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For some time I’ve been using TNT as the explosive material for Samus’ power bombs, but I suspect that I’ve been doing this incorrectly all this time, simply because nuclear bombs use fissiles, material capable of sustaining a nuclear fission chain reaction. While the use of G. I. Taylor’s method, (R^5 ρ) / t^2 [1] isn’t incorrect, the assumption that power bombs use TNT is. Indeed, TNT is one of the most common explosives, but for nuclear weapons? I don’t think so. That would be Uranium-235.

From UC Davis ChemWiki, [1] we are told that the amount of mass lost in the fission process is equal to 3.2 × 10^-11 J. We are then asked how much energy would be released if 1 gram of U-235 undergone fission. The equation for this is as follows:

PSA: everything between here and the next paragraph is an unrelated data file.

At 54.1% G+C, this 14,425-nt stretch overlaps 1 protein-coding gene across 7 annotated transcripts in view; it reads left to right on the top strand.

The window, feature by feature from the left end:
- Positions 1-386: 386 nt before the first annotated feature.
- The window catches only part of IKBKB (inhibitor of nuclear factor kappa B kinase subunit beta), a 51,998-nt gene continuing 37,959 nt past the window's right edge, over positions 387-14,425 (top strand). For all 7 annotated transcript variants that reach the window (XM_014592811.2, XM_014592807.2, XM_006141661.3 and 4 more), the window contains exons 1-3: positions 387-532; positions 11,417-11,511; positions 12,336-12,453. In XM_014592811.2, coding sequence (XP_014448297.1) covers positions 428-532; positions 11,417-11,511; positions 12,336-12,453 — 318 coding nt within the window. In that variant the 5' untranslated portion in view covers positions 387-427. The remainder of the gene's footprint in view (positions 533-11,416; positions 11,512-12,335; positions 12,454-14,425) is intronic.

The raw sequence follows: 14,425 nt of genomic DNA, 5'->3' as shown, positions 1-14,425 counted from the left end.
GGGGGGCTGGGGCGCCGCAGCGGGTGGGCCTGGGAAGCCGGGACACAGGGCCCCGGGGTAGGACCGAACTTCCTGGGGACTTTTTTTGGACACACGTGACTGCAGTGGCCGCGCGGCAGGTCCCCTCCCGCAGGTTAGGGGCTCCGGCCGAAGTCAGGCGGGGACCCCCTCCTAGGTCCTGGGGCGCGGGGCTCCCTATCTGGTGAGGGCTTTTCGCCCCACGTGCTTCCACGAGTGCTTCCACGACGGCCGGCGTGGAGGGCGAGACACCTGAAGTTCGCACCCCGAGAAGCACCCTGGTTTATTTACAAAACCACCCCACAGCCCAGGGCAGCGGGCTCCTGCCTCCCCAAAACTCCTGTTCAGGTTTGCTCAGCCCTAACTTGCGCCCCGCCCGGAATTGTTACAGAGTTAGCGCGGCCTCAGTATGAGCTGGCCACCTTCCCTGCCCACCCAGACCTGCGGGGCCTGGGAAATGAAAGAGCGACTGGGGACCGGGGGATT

(1.00 g. 235-U) × (1 mol 235-U/235 g. 235-U) × (6.022 × 10^23 atoms 235-U/1 mol 235-U) × (3.2 × 10^-11 J/1 atom 235-U)

This is equal to 8.2 ×10^10 J. We don’t know the volume of Samus’ power bombs, but that’s all right. The required critical mass for U-235 with a neutron reflector is 15 kg. [2] This is obviously more than 1 g., so with the aforementioned calculation, just how much energy would come from 15 kg. of U-235? A total of 1,230,025,531,914,893.62 J, or 293.98 kilotons of TNT. I’m sure some may take issue with this calculation, but even if only 2% of U-235 actually blew up like it happened with Little Boy (a different bomb of its own), that still leaves us with 5.88 kt of TNT.

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